For a few short years, the City of St. Paul turned its back on property tax increases, and instead raised revenue by blazing a different trail. St. Paul shifted a core piece of its services - street plowing, cleaning, sidewalk repair, and lighting - off the property tax levy and onto a special fee. St. Paul's experience has been mixed at best, but it provides an interesting window into a local government willing to experiment with a different approach to municipal finance.
The story begins as former St. Paul Mayor Randy Kelly narrowly beat his opponent in 2001 carrying the now-familiar "no new taxes" banner from his predecessor, Norm Coleman. Kelly, like Norm Coleman before him, was elected as a strongly pro-business centrist. But unlike Coleman, Kelly inherited a city in the midst of an economic slowdown. Moreover, the local government aid (LGA) that sustained the City budget was fast being cut. How Kelly tried to keep his "no new taxes" pledge while holding the City together became a defining part of his four years in office.
As LGA was cut early on in his tenure, Kelly had to put his best foot forward. Kelly's solution to the City's economic challenges was to dramatically increase street maintenance fees. During those three years from FY 2003-2005, street maintenance fees increased multiple times, totaling $9 million. The costs of things like sidewalks, street cleaning, snow plowing and street lights were now funded largely by the right-of-way maintenance fee, instead of property taxes. The fee is assessed based on how many linear feet of street frontage a property has. Homeowners who lived on street corners have about twice as much street frontage, and therefore pay twice as much fee.
To be sure, the net impact of the move toward fees has been the subject of much conversation in the City. According to an excellent 2005 analysis by the St. Paul Pioneer Press, three years into Kelly's term, St. Paul property taxpayers were paying 22% more to the city in combined taxes and fees than they were when he came into office. Except, technically speaking, there were "no new taxes". Just fees.
The Pioneer Press analysis concluded that if the same amount of money had been collected through the established property tax system, 77 percent of homeowners would have had to pay more in property taxes than they did in fees. However, it was the lower-value property owners who ended up paying considerably more in fees than they would have in taxes. That's because unlike taxes, the right-of-way fees didn't take into account whether a 100 foot lot had a million dollar mansion on it, or a $50,000 fixer-upper - both would pay the same amount.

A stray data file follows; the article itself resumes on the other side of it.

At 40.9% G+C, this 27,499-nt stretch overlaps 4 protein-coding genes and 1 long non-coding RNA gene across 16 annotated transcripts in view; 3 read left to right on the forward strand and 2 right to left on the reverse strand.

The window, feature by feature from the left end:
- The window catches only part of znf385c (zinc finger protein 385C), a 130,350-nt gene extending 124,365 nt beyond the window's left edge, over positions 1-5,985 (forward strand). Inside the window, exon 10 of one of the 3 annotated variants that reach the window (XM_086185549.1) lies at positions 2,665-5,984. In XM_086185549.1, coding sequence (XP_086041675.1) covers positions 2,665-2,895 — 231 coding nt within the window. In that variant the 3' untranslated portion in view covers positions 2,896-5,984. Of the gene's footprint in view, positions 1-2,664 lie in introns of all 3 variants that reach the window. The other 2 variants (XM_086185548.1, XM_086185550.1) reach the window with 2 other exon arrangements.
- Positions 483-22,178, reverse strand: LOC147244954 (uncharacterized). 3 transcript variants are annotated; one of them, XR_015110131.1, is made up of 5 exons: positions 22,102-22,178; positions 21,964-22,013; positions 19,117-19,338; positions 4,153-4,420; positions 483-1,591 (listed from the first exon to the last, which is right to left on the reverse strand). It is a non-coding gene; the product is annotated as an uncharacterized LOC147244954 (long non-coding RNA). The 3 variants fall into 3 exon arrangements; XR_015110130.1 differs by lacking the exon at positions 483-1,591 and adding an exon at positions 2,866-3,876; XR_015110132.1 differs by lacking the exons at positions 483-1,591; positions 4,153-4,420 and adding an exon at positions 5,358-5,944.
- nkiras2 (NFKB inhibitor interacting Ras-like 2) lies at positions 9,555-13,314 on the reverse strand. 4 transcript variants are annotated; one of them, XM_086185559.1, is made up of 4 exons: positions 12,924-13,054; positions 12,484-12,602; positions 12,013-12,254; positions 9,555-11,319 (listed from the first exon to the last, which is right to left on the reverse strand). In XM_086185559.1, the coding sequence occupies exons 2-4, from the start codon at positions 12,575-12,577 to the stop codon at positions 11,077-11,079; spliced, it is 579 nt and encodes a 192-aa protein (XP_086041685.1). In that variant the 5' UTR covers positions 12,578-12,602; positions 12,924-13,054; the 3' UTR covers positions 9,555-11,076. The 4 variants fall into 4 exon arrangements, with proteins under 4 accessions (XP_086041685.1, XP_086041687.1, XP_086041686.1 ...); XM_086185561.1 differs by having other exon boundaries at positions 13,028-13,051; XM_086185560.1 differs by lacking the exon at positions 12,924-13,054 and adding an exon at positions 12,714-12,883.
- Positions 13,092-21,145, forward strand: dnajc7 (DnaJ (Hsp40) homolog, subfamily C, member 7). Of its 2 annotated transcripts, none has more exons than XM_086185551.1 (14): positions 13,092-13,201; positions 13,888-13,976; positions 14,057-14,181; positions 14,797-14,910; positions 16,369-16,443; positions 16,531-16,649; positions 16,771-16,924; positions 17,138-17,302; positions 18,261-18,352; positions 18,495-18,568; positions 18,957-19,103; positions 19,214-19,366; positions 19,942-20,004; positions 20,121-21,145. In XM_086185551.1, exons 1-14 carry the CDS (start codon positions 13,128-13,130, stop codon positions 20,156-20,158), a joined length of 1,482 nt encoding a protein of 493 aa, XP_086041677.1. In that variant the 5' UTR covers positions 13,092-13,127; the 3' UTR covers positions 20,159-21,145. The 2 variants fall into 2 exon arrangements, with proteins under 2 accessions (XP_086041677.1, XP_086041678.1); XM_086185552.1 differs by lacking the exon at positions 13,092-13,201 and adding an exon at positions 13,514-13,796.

But most everyone else has tended to be a loser in the deal. If you owned a house on a street corner, you found yourself paying twice as much right-of-way fee as their next-door neighbor, because they had twice as much street frontage. Only 28 percent of commercial-industrial property owners saved money under the fee plan; most of the rest paid more, and sometimes considerably more. The analysis shared the example of a truck dealership that faced a $7,000 more in fees, instead of the $1,700 more they would have had to pay had the increase taken the form of property taxes.
Part of the sly brilliance of the plan was that it collected money from St. Paul's substantial list of non-taxable properties. While non-profits like Hamline University or the Wilder Foundation don't pay property taxes, they too had to pay the right-of-way maintenance fee. St. Paul Public Schools also ended up paying an additional $130,000 to the City.
But perhaps the most telling part of the equation was who ended up as the biggest winner. St. Paul's downtown business community had become particularly sensitive over the prior decade about losing downtown businesses to the suburbs. Law book publisher Thompson-West left downtown St. Paul in the 1990s, along with a series of smaller firms. The business community had spent great resources stemming any additional flow of business from downtown.
The fee scheme tread lightest the most densely-built properties. Dense properties packed in the maximum property value per foot of street frontage, which made them the biggest winners of all under the right-of-way maintenance fee. And the very downtown businesses with which business leaders were most concerned about were not coincidentally the biggest beneficiaries of the new fee system. In fact, the fee was designed by Joe Reid, an advisor to the St. Paul Chamber of Commerce. Unfortunately, this angle was entirely missed by the Pioneer Press analysis.
As a matter of policy, the fee increases were obviously a regressive way to raise revenue. It did expand the revenue base by raising money from non-profits that didn't contribute to city coffers. It did diversify the tax base, though as some noted, it may have done as much to confuse taxpayers as make government more transparent. Notably, it favored dense properties - something many urban planners would actually appreciate. The fees, quietly, are still a part of St. Paul's revenue system.
But of course, the story of "no new taxes" didn't end gracefully for Randy Kelly. In the end, Kelly was unable to keep his campaign promise, and he proposed a plain old tax increase during his final year in office. After feeling great heat for his fee increases, and after famously endorsing President Bush in a heavily Democratic city, Kelly was defeated by the largest margin of any incumbent Mayor in City history. And in a related note, local leaders haven't been so keen on those fees lately.